Settle with staffing agency, go on to sue its client.
Can an employee bring a wage and hour class action against an employer staffing agency, settle, and then bring a second class action against the staffing agency’s client, premised on the same alleged violations?
The California Supreme Court says yes, where the client company was neither a party to the first lawsuit nor a named released party in the settlement.
Lawsuit No. 1
Staffing agency FlexCare, LLC, employed Plaintiff Lynn Grande as a nurse and assigned her to work at Eisenhower Medical Center for about one week in 2012. Ms. Grande alleged that EMC and FlexCare violated certain wage and hour laws, and she sued FlexCare. Ms. Grande represented “all persons who . . . were non-exempt nursing employees of [FlexCare] employed in California.”
The parties later settled, and FlexCare agreed to pay no more than $750,000. Once the settlement amount was paid, the court “barred and enjoined” all class members “from prosecuting” certain claims “against the Released Parties,” defined as follows:
FlexCare, LLC, . . . [several individuals], and all present and former subsidiaries, affiliates, divisions, related or affiliated companies, parent companies, franchisors, franchisees, shareholders, and attorneys, and their respective officers, directors, employees, administrators, fiduciaries, trustees and agents, and each of their past, present and future officers, directors, shareholders, employees, agents, principals, heirs, representatives, accountants, auditors, consultants, insurers and reinsurers, and their counsel of record.
EMC was not a party to the class action lawsuit, nor was it explicitly named in the settlement agreement.
Lawsuit No. 2
The following year, Ms. Grande sued EMC as an alleged joint employer with FlexCare, asserting the same claims she had asserted against the agency but defining the putative class as all nonexempt employees of the hospital placed by any staffing agency. FlexCare moved to intervene, and both FlexCare and EMC argued that the judgment in the first lawsuit released EMC and barred Ms. Grande’s second lawsuit.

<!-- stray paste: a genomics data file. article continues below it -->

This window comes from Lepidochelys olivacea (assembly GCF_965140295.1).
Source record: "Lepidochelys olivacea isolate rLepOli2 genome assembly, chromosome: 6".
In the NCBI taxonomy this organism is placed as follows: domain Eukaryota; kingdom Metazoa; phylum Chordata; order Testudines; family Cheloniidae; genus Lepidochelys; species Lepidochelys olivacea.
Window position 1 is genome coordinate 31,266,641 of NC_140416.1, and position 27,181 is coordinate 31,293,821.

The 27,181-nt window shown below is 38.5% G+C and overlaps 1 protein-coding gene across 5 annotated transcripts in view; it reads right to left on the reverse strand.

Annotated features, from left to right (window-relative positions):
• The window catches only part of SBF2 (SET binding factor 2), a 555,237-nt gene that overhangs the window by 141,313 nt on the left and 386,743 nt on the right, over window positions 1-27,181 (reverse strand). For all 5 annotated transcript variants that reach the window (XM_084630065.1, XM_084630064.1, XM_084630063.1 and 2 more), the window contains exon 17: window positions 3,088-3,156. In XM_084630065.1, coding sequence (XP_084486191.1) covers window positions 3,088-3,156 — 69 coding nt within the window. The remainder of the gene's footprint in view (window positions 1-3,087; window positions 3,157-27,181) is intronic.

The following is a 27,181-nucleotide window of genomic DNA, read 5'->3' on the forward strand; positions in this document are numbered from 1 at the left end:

The courts agree: EMC was not released
The trial court ruled in favor of Ms. Grande on the following grounds:
- The settlement agreement did not explicitly refer to EMC in the list of released parties.
- FlexCare was not “in privity” with EMC, thereby preventing EMC from relying on the judgment in the first lawsuit to preclude the second lawsuit.
- There was no support for derivative liability to preclude Ms. Grande’s second lawsuit.
The California Court of Appeal affirmed, and the matter went to the state Supreme Court. In affirming the Court of Appeal, the Supreme Court said that FlexCare’s and EMC’s “divergent interests” meant that they were not “in privity,” which “requires the sharing of an identity or community of interest, with adequate representation of that interest in the first suit, and circumstances such that the nonparty should reasonably have expected to be bound by the first suit.”
In other words, the class action against EMC will proceed.
Employers in "joint employment" relationships should certainly be aware of Grande and do what they can to protect themselves. But the situation is not hopeless.
- Grande may not apply to everybody. Although the Grande decision has significant implications for joint employers – and, specifically, staffing agencies and their clients – it explicitly states that “our decision on this issue is fact and case specific,” suggesting that the Court’s holding will not necessarily apply in all cases.
- There's an easy fix, for joint employers who haven't already settled. In the release language of their settlement agreements, employers should consider identifying as “released parties” all entities who may be considered joint employers, where feasible and appropriate, to ensure their settlement agreements cover and extend to all relevant and associated parties.
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